i-ItalyNY - 5thBirthday Special Issue. The Best of i-Itay - page 27

Special Issue | Winter 2017-2018 |
i-Italy Magazine
| 27
Justice Alito during our
interview at the Supreme
Court in Washington,
D.C., in Spring 2016.
remains of a Norman castle from, I think, the 12th
century. Doors were open during mass and there
were dogs from town that came in. They attended
part of mass, then left! But it was very pleasant,
really a very pleasant place.
Both your parents’ families settled in Trenton,
New Jersey, which is where you were born.
You grew up in a very Italian-American neigh-
borhood in the nearby township of Hamilton.
Would it be reasonable to say they were, like
most Italian immigrants, poor?
My father did grow up in poverty, yes. His father
worked for the railroad, but hewas out of work pe-
riodically.Hismother diedwhenhewas a teenager,
so the family was in a difficult position at the time
of the Great Depression. There were a number of
occasionswhen theywere evicted fromtheir home.
My father would come home from school and find
the furniture out on the sidewalk. And because
he was the oldest child and spoke English, he was
responsible for going around the neighborhood to
find a new place for them to live. Despite these
hardships, he was a very good student. He gradu-
ated near the top of his high school class. His fam-
ily had nomoney to send himto college, so he took
a job ina factory and that’s the course I guess his life
would have taken had he not received a very small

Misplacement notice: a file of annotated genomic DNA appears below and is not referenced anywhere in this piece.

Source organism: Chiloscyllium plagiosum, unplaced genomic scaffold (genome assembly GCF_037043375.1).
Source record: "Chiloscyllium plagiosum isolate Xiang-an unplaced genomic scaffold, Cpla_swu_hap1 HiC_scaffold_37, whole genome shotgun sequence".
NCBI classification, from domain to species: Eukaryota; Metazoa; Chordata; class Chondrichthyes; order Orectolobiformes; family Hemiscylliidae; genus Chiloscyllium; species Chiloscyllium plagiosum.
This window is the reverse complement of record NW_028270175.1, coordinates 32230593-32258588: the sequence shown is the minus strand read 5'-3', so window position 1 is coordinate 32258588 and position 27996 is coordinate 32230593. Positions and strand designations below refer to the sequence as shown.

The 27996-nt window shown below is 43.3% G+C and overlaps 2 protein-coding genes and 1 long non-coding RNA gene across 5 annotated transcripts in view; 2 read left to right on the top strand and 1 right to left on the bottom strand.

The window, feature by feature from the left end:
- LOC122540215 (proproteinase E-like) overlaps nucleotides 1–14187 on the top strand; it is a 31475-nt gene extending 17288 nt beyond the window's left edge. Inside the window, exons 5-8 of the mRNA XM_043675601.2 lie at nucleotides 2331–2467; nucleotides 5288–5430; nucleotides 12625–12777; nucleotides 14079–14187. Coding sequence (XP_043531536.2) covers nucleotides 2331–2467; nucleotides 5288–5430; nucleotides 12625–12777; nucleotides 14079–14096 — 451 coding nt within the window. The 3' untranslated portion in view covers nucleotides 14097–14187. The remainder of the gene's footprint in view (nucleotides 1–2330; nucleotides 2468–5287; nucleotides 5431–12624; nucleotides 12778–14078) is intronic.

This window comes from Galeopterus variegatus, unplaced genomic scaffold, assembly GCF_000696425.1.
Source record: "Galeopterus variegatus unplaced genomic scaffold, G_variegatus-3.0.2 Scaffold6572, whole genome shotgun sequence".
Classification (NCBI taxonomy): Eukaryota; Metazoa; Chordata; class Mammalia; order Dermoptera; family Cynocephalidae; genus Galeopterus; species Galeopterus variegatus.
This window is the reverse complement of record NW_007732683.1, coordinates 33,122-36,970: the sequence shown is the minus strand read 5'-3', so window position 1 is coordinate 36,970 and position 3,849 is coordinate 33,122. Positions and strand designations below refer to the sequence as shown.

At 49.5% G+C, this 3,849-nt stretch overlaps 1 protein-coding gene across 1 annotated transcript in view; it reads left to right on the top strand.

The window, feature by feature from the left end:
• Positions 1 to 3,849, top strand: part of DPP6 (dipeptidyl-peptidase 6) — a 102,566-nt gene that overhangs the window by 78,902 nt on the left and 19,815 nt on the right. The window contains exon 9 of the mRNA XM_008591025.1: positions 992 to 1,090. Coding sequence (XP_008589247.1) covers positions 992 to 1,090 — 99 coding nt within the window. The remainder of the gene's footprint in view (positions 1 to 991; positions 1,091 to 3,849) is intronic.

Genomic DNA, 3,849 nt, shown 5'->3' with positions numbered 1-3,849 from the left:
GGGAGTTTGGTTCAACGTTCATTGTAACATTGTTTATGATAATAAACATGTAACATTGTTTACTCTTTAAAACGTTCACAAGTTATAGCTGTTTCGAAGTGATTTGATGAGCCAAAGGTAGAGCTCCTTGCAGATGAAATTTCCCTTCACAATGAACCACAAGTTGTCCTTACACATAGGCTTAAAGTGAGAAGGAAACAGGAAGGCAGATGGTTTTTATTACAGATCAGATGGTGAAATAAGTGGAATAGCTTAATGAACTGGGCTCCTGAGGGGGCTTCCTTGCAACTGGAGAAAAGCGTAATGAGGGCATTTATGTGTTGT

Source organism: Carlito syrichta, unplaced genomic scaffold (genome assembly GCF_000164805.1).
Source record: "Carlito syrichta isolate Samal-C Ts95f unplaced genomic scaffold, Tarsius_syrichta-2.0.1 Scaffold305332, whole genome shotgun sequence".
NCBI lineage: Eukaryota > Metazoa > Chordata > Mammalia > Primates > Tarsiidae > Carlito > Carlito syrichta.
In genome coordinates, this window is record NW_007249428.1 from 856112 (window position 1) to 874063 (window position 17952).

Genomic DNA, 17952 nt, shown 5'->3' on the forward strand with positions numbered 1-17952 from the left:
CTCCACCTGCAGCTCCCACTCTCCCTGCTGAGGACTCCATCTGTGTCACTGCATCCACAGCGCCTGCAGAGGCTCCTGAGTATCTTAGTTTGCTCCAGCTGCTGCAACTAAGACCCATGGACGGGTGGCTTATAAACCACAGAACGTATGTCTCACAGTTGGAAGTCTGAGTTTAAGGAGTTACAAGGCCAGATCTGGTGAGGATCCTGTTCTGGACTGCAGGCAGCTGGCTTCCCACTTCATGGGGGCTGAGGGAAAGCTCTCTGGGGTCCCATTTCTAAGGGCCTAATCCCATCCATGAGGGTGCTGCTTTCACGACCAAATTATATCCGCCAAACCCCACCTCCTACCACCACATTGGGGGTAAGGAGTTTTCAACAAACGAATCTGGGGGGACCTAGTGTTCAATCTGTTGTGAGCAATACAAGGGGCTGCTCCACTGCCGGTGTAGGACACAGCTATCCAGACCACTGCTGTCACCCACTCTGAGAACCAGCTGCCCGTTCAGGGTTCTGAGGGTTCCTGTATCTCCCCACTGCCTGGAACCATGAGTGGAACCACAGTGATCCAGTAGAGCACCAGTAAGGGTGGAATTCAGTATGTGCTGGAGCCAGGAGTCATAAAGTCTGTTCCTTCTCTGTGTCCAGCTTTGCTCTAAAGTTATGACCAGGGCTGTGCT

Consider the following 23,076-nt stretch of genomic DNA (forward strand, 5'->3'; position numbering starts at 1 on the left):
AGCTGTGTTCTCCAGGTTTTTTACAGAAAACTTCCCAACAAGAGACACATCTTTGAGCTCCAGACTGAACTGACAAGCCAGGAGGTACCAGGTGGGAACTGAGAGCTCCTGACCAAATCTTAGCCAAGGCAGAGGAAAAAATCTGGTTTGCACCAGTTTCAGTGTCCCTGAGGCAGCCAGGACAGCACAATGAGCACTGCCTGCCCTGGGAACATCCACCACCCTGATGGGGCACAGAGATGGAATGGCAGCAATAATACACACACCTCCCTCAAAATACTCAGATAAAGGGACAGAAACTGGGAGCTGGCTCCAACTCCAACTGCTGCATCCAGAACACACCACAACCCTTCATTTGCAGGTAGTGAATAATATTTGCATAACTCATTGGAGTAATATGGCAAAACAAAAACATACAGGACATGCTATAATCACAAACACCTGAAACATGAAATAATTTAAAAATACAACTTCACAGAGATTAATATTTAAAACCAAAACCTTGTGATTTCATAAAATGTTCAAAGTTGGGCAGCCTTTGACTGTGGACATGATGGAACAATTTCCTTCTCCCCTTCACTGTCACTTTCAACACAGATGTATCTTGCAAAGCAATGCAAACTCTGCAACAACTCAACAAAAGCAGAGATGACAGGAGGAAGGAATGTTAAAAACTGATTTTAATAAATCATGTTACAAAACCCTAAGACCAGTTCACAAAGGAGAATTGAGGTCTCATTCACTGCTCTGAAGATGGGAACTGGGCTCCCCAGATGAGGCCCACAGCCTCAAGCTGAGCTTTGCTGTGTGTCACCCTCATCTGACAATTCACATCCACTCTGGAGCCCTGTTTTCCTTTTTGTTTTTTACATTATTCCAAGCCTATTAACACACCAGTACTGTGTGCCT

scholarship—I think it was $50—from someone
in the community. That was enough to enroll in a
local college, a three-year school to train teachers.
The $50was enough for himto pay the tuition and
buy theused suit and shirt and tie that heneeded to
wear to class. That turned his life around.
Your father eventually taught English. But af-
terhegraduated fromcollegehe foundout that,
for an ItalianAmerican, teaching jobswerenot
easy to get.
No, they were not. Again, he was a very good stu-
dent. He was one of the top students in his college
and editor of the college newspaper, but it was not
easy for him to be in college. I’ll tell you one little
story. He had a course that required him to pur-
chase a short book. He didn’t have the money, so
he borrowed the book from the library and copied
it all by hand. The professor saw this and took him
aside after class and said, “Look, if you don’t have
enough money to buy a short book like this, you
really don’t belong in college.” Not what you’d call
sympathetic!
Youhadasimilarexperience, didn’t you, during
one of your first job interviews—
Well, by then things had changed. I haven’t ex-
perienced the kind of discrimination my parents
experienced. But I once had an interview for a
summer job with a law firm in Philadelphia, and
this lawyer said tome—this was after I had gradu-
ated from Princeton and was at Yale law school—
“Do you think you would really feel comfortable
working at our law firm? Because it is a very blue
blood law firm…” That’s a very antiquated thing
to say! So I didn’t take the job. Later on I became
a Federal Court of Appeals judge in Philadelphia,
and lawyers fromthis law firmwere constantly ap-
pearing before me. I thought that was an interest-
ing turnaround.
Yet when you were nominated to the Supreme
Court in 2006 some of your opponents alluded
to the “Italian factor” in a not-so-positive fash-
ion. I remember NIAF and then president Ci-
ongoli coming out in your support.
Yes, it was a strange thing. It poppedup andNIAF
was very helpful … I was opposed for lots of other
Justice Samuel A.
Alito on i-ItalyTV
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